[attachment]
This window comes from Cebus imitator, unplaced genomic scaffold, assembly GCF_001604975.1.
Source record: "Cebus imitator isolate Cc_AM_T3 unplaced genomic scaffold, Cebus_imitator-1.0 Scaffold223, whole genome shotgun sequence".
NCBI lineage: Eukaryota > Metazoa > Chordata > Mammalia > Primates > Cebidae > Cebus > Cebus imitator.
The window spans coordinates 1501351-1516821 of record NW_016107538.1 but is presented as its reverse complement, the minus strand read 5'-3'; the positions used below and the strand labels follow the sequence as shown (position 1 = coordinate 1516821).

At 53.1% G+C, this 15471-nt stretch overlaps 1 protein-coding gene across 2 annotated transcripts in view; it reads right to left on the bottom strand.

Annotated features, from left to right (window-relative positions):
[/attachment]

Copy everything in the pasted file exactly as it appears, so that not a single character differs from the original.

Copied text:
This window comes from Cebus imitator, unplaced genomic scaffold, assembly GCF_001604975.1.
Source record: "Cebus imitator isolate Cc_AM_T3 unplaced genomic scaffold, Cebus_imitator-1.0 Scaffold223, whole genome shotgun sequence".
NCBI lineage: Eukaryota > Metazoa > Chordata > Mammalia > Primates > Cebidae > Cebus > Cebus imitator.
The window spans coordinates 1501351-1516821 of record NW_016107538.1 but is presented as its reverse complement, the minus strand read 5'-3'; the positions used below and the strand labels follow the sequence as shown (position 1 = coordinate 1516821).

At 53.1% G+C, this 15471-nt stretch overlaps 1 protein-coding gene across 2 annotated transcripts in view; it reads right to left on the bottom strand.

Annotated features, from left to right (window-relative positions):